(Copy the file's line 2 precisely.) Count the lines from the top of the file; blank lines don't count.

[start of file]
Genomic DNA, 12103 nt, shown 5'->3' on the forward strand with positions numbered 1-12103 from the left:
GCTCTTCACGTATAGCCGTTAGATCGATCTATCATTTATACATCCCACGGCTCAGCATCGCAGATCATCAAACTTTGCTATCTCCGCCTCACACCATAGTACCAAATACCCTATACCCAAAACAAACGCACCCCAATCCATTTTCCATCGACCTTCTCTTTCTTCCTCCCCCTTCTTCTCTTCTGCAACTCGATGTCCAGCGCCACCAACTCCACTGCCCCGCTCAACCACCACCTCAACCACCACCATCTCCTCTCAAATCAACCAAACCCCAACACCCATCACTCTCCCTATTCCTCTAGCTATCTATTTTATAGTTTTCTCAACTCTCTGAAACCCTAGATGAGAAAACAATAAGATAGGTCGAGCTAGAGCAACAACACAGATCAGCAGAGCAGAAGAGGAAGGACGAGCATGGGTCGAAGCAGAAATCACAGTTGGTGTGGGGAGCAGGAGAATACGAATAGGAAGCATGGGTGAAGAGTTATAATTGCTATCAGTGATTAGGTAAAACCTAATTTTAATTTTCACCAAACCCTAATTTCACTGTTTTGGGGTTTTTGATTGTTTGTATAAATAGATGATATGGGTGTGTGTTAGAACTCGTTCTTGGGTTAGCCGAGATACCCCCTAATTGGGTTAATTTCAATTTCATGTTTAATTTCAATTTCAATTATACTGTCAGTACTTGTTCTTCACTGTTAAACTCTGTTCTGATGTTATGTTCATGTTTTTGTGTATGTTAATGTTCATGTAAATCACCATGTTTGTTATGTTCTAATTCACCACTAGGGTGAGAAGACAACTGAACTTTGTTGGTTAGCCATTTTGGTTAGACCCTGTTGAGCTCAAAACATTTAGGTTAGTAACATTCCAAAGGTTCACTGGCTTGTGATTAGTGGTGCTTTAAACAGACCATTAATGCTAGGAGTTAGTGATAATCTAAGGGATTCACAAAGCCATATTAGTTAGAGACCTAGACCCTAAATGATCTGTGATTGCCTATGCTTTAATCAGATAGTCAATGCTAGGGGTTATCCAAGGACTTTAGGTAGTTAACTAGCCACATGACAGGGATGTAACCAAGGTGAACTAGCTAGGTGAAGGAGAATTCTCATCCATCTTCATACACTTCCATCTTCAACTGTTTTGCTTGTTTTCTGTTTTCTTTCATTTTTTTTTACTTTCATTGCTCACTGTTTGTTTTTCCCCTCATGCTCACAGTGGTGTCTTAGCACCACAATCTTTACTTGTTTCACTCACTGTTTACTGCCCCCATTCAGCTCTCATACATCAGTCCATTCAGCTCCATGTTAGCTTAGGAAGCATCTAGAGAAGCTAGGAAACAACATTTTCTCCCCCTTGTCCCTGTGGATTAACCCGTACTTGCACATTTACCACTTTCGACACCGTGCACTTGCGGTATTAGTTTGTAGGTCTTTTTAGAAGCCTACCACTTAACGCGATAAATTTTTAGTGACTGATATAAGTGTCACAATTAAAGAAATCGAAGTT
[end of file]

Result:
GCTCTTCACGTATAGCCGTTAGATCGATCTATCATTTATACATCCCACGGCTCAGCATCGCAGATCATCAAACTTTGCTATCTCCGCCTCACACCATAGTACCAAATACCCTATACCCAAAACAAACGCACCCCAATCCATTTTCCATCGACCTTCTCTTTCTTCCTCCCCCTTCTTCTCTTCTGCAACTCGATGTCCAGCGCCACCAACTCCACTGCCCCGCTCAACCACCACCTCAACCACCACCATCTCCTCTCAAATCAACCAAACCCCAACACCCATCACTCTCCCTATTCCTCTAGCTATCTATTTTATAGTTTTCTCAACTCTCTGAAACCCTAGATGAGAAAACAATAAGATAGGTCGAGCTAGAGCAACAACACAGATCAGCAGAGCAGAAGAGGAAGGACGAGCATGGGTCGAAGCAGAAATCACAGTTGGTGTGGGGAGCAGGAGAATACGAATAGGAAGCATGGGTGAAGAGTTATAATTGCTATCAGTGATTAGGTAAAACCTAATTTTAATTTTCACCAAACCCTAATTTCACTGTTTTGGGGTTTTTGATTGTTTGTATAAATAGATGATATGGGTGTGTGTTAGAACTCGTTCTTGGGTTAGCCGAGATACCCCCTAATTGGGTTAATTTCAATTTCATGTTTAATTTCAATTTCAATTATACTGTCAGTACTTGTTCTTCACTGTTAAACTCTGTTCTGATGTTATGTTCATGTTTTTGTGTATGTTAATGTTCATGTAAATCACCATGTTTGTTATGTTCTAATTCACCACTAGGGTGAGAAGACAACTGAACTTTGTTGGTTAGCCATTTTGGTTAGACCCTGTTGAGCTCAAAACATTTAGGTTAGTAACATTCCAAAGGTTCACTGGCTTGTGATTAGTGGTGCTTTAAACAGACCATTAATGCTAGGAGTTAGTGATAATCTAAGGGATTCACAAAGCCATATTAGTTAGAGACCTAGACCCTAAATGATCTGTGATTGCCTATGCTTTAATCAGATAGTCAATGCTAGGGGTTATCCAAGGACTTTAGGTAGTTAACTAGCCACATGACAGGGATGTAACCAAGGTGAACTAGCTAGGTGAAGGAGAATTCTCATCCATCTTCATACACTTCCATCTTCAACTGTTTTGCTTGTTTTCTGTTTTCTTTCATTTTTTTTTACTTTCATTGCTCACTGTTTGTTTTTCCCCTCATGCTCACAGTGGTGTCTTAGCACCACAATCTTTACTTGTTTCACTCACTGTTTACTGCCCCCATTCAGCTCTCATACATCAGTCCATTCAGCTCCATGTTAGCTTAGGAAGCATCTAGAGAAGCTAGGAAACAACATTTTCTCCCCCTTGTCCCTGTGGATTAACCCGTACTTGCACATTTACCACTTTCGACACCGTGCACTTGCGGTATTAGTTTGTAGGTCTTTTTAGAAGCCTACCACTTAACGCGATAAATTTTTAGTGACTGATATAAGTGTCACAATTAAAGAAATCGAAGTT